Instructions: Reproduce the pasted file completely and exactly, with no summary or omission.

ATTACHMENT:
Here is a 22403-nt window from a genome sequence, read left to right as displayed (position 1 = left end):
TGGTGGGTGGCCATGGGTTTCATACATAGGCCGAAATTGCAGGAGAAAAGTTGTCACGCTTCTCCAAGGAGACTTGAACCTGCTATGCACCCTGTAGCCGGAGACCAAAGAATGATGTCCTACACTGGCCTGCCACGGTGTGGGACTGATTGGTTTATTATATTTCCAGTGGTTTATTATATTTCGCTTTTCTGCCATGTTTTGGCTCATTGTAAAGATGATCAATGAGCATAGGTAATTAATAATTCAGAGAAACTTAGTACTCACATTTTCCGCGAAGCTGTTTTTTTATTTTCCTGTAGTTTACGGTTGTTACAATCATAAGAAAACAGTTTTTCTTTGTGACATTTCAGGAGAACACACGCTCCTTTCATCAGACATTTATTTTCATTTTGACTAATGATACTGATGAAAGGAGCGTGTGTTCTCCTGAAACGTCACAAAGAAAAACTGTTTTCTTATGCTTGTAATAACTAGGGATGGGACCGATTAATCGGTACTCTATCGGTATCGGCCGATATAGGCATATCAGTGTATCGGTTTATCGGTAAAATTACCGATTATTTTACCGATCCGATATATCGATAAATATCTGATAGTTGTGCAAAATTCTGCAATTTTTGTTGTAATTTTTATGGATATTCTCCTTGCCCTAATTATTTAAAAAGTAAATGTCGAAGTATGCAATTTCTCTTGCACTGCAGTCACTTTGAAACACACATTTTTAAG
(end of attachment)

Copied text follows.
Here is a 22403-nt window from a genome sequence, read left to right as displayed (position 1 = left end):
TGGTGGGTGGCCATGGGTTTCATACATAGGCCGAAATTGCAGGAGAAAAGTTGTCACGCTTCTCCAAGGAGACTTGAACCTGCTATGCACCCTGTAGCCGGAGACCAAAGAATGATGTCCTACACTGGCCTGCCACGGTGTGGGACTGATTGGTTTATTATATTTCCAGTGGTTTATTATATTTCGCTTTTCTGCCATGTTTTGGCTCATTGTAAAGATGATCAATGAGCATAGGTAATTAATAATTCAGAGAAACTTAGTACTCACATTTTCCGCGAAGCTGTTTTTTTATTTTCCTGTAGTTTACGGTTGTTACAATCATAAGAAAACAGTTTTTCTTTGTGACATTTCAGGAGAACACACGCTCCTTTCATCAGACATTTATTTTCATTTTGACTAATGATACTGATGAAAGGAGCGTGTGTTCTCCTGAAACGTCACAAAGAAAAACTGTTTTCTTATGCTTGTAATAACTAGGGATGGGACCGATTAATCGGTACTCTATCGGTATCGGCCGATATAGGCATATCAGTGTATCGGTTTATCGGTAAAATTACCGATTATTTTACCGATCCGATATATCGATAAATATCTGATAGTTGTGCAAAATTCTGCAATTTTTGTTGTAATTTTTATGGATATTCTCCTTGCCCTAATTATTTAAAAAGTAAATGTCGAAGTATGCAATTTCTCTTGCACTGCAGTCACTTTGAAACACACATTTTTAAG